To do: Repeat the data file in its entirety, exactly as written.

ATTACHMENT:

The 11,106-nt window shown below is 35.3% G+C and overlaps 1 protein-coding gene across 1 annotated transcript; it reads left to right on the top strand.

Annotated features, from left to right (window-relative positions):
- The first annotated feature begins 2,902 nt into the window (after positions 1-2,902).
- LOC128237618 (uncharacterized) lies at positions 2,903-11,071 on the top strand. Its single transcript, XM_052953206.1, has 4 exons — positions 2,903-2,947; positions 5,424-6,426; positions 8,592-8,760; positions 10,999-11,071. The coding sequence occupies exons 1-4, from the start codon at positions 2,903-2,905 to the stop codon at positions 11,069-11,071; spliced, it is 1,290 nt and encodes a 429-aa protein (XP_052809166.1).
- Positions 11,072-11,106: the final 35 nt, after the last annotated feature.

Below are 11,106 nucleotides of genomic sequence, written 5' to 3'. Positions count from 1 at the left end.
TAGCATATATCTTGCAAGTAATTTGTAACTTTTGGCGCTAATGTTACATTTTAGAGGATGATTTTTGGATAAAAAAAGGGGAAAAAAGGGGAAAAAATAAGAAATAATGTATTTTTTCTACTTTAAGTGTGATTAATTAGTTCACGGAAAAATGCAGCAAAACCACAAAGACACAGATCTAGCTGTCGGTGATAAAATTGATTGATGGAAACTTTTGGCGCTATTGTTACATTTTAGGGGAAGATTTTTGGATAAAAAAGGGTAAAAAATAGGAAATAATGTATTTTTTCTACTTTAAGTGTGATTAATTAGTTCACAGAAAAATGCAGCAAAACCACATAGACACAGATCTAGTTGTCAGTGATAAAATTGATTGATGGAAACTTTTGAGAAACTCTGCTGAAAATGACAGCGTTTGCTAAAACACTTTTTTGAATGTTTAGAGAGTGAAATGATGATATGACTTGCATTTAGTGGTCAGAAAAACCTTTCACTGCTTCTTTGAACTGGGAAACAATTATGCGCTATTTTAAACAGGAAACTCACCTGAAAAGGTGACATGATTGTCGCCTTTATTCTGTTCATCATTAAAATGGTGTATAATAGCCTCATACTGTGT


The 11,106-nt window shown below is 35.3% G+C and overlaps 1 protein-coding gene across 1 annotated transcript; it reads left to right on the top strand.

Annotated features, from left to right (window-relative positions):
- The first annotated feature begins 2,902 nt into the window (after positions 1-2,902).
- LOC128237618 (uncharacterized) lies at positions 2,903-11,071 on the top strand. Its single transcript, XM_052953206.1, has 4 exons — positions 2,903-2,947; positions 5,424-6,426; positions 8,592-8,760; positions 10,999-11,071. The coding sequence occupies exons 1-4, from the start codon at positions 2,903-2,905 to the stop codon at positions 11,069-11,071; spliced, it is 1,290 nt and encodes a 429-aa protein (XP_052809166.1).
- Positions 11,072-11,106: the final 35 nt, after the last annotated feature.

Below are 11,106 nucleotides of genomic sequence, written 5' to 3'. Positions count from 1 at the left end.
TAGCATATATCTTGCAAGTAATTTGTAACTTTTGGCGCTAATGTTACATTTTAGAGGATGATTTTTGGATAAAAAAAGGGGAAAAAAGGGGAAAAAATAAGAAATAATGTATTTTTTCTACTTTAAGTGTGATTAATTAGTTCACGGAAAAATGCAGCAAAACCACAAAGACACAGATCTAGCTGTCGGTGATAAAATTGATTGATGGAAACTTTTGGCGCTATTGTTACATTTTAGGGGAAGATTTTTGGATAAAAAAGGGTAAAAAATAGGAAATAATGTATTTTTTCTACTTTAAGTGTGATTAATTAGTTCACAGAAAAATGCAGCAAAACCACATAGACACAGATCTAGTTGTCAGTGATAAAATTGATTGATGGAAACTTTTGAGAAACTCTGCTGAAAATGACAGCGTTTGCTAAAACACTTTTTTGAATGTTTAGAGAGTGAAATGATGATATGACTTGCATTTAGTGGTCAGAAAAACCTTTCACTGCTTCTTTGAACTGGGAAACAATTATGCGCTATTTTAAACAGGAAACTCACCTGAAAAGGTGACATGATTGTCGCCTTTATTCTGTTCATCATTAAAATGGTGTATAATAGCCTCATACTGTGT